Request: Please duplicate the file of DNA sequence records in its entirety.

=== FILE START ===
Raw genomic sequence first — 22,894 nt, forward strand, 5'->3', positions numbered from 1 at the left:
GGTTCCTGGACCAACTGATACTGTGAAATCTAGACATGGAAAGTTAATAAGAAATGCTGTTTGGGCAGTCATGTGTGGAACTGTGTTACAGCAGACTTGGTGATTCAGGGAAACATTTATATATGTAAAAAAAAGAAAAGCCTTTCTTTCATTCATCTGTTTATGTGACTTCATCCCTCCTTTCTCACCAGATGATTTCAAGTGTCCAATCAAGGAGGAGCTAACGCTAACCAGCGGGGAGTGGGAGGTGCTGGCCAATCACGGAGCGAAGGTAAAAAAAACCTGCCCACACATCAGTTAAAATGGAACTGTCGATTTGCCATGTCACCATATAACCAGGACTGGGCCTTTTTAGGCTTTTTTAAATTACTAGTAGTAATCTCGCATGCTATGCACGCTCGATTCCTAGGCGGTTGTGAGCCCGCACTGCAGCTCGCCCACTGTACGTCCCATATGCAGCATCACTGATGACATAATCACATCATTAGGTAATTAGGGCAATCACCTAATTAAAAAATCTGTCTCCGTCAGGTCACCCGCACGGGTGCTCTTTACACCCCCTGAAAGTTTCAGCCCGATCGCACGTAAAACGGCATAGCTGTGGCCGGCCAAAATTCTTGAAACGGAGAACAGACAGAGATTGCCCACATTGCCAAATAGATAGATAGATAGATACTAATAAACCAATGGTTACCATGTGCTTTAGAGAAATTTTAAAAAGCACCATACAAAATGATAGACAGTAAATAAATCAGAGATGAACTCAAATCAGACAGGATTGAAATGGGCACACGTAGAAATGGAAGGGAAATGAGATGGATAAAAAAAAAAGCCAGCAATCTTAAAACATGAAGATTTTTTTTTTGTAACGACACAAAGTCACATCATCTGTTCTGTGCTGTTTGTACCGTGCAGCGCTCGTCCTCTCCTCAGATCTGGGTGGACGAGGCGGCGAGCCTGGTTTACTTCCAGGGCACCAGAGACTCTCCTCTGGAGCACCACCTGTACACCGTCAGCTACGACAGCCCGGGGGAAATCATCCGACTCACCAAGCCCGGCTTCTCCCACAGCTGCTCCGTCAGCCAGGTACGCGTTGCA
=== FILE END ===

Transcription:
Raw genomic sequence first — 22,894 nt, forward strand, 5'->3', positions numbered from 1 at the left:
GGTTCCTGGACCAACTGATACTGTGAAATCTAGACATGGAAAGTTAATAAGAAATGCTGTTTGGGCAGTCATGTGTGGAACTGTGTTACAGCAGACTTGGTGATTCAGGGAAACATTTATATATGTAAAAAAAAGAAAAGCCTTTCTTTCATTCATCTGTTTATGTGACTTCATCCCTCCTTTCTCACCAGATGATTTCAAGTGTCCAATCAAGGAGGAGCTAACGCTAACCAGCGGGGAGTGGGAGGTGCTGGCCAATCACGGAGCGAAGGTAAAAAAAACCTGCCCACACATCAGTTAAAATGGAACTGTCGATTTGCCATGTCACCATATAACCAGGACTGGGCCTTTTTAGGCTTTTTTAAATTACTAGTAGTAATCTCGCATGCTATGCACGCTCGATTCCTAGGCGGTTGTGAGCCCGCACTGCAGCTCGCCCACTGTACGTCCCATATGCAGCATCACTGATGACATAATCACATCATTAGGTAATTAGGGCAATCACCTAATTAAAAAATCTGTCTCCGTCAGGTCACCCGCACGGGTGCTCTTTACACCCCCTGAAAGTTTCAGCCCGATCGCACGTAAAACGGCATAGCTGTGGCCGGCCAAAATTCTTGAAACGGAGAACAGACAGAGATTGCCCACATTGCCAAATAGATAGATAGATAGATACTAATAAACCAATGGTTACCATGTGCTTTAGAGAAATTTTAAAAAGCACCATACAAAATGATAGACAGTAAATAAATCAGAGATGAACTCAAATCAGACAGGATTGAAATGGGCACACGTAGAAATGGAAGGGAAATGAGATGGATAAAAAAAAAAGCCAGCAATCTTAAAACATGAAGATTTTTTTTTTGTAACGACACAAAGTCACATCATCTGTTCTGTGCTGTTTGTACCGTGCAGCGCTCGTCCTCTCCTCAGATCTGGGTGGACGAGGCGGCGAGCCTGGTTTACTTCCAGGGCACCAGAGACTCTCCTCTGGAGCACCACCTGTACACCGTCAGCTACGACAGCCCGGGGGAAATCATCCGACTCACCAAGCCCGGCTTCTCCCACAGCTGCTCCGTCAGCCAGGTACGCGTTGCA